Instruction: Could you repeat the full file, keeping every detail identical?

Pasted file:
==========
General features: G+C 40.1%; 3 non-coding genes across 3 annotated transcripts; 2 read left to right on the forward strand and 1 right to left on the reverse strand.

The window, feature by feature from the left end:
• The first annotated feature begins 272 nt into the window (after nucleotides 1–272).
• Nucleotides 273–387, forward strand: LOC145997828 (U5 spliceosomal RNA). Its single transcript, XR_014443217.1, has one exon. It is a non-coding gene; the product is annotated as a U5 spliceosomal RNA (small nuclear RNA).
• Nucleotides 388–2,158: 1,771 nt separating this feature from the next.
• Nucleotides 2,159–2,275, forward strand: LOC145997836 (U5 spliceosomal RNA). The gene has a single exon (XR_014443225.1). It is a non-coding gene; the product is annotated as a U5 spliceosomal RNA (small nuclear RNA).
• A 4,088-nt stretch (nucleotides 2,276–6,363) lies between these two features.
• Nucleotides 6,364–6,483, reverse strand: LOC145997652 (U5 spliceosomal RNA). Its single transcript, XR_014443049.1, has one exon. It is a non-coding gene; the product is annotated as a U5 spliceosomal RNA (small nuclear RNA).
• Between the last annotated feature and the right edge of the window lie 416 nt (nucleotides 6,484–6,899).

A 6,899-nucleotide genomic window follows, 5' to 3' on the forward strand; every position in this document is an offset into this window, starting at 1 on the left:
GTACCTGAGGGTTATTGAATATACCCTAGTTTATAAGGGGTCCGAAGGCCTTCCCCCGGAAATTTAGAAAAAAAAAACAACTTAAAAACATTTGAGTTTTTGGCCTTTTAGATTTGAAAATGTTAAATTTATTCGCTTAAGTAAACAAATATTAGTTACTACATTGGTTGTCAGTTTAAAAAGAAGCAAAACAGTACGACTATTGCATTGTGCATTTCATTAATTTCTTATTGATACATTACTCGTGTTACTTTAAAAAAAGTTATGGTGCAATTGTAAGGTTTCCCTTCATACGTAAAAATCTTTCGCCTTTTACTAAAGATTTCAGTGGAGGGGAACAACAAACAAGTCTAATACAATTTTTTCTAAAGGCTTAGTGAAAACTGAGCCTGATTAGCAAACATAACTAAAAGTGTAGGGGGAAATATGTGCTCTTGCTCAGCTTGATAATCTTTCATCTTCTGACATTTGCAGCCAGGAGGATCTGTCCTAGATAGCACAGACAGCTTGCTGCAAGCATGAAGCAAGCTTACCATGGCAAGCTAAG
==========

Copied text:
General features: G+C 40.1%; 3 non-coding genes across 3 annotated transcripts; 2 read left to right on the forward strand and 1 right to left on the reverse strand.

The window, feature by feature from the left end:
• The first annotated feature begins 272 nt into the window (after nucleotides 1–272).
• Nucleotides 273–387, forward strand: LOC145997828 (U5 spliceosomal RNA). Its single transcript, XR_014443217.1, has one exon. It is a non-coding gene; the product is annotated as a U5 spliceosomal RNA (small nuclear RNA).
• Nucleotides 388–2,158: 1,771 nt separating this feature from the next.
• Nucleotides 2,159–2,275, forward strand: LOC145997836 (U5 spliceosomal RNA). The gene has a single exon (XR_014443225.1). It is a non-coding gene; the product is annotated as a U5 spliceosomal RNA (small nuclear RNA).
• A 4,088-nt stretch (nucleotides 2,276–6,363) lies between these two features.
• Nucleotides 6,364–6,483, reverse strand: LOC145997652 (U5 spliceosomal RNA). Its single transcript, XR_014443049.1, has one exon. It is a non-coding gene; the product is annotated as a U5 spliceosomal RNA (small nuclear RNA).
• Between the last annotated feature and the right edge of the window lie 416 nt (nucleotides 6,484–6,899).

A 6,899-nucleotide genomic window follows, 5' to 3' on the forward strand; every position in this document is an offset into this window, starting at 1 on the left:
GTACCTGAGGGTTATTGAATATACCCTAGTTTATAAGGGGTCCGAAGGCCTTCCCCCGGAAATTTAGAAAAAAAAAACAACTTAAAAACATTTGAGTTTTTGGCCTTTTAGATTTGAAAATGTTAAATTTATTCGCTTAAGTAAACAAATATTAGTTACTACATTGGTTGTCAGTTTAAAAAGAAGCAAAACAGTACGACTATTGCATTGTGCATTTCATTAATTTCTTATTGATACATTACTCGTGTTACTTTAAAAAAAGTTATGGTGCAATTGTAAGGTTTCCCTTCATACGTAAAAATCTTTCGCCTTTTACTAAAGATTTCAGTGGAGGGGAACAACAAACAAGTCTAATACAATTTTTTCTAAAGGCTTAGTGAAAACTGAGCCTGATTAGCAAACATAACTAAAAGTGTAGGGGGAAATATGTGCTCTTGCTCAGCTTGATAATCTTTCATCTTCTGACATTTGCAGCCAGGAGGATCTGTCCTAGATAGCACAGACAGCTTGCTGCAAGCATGAAGCAAGCTTACCATGGCAAGCTAAG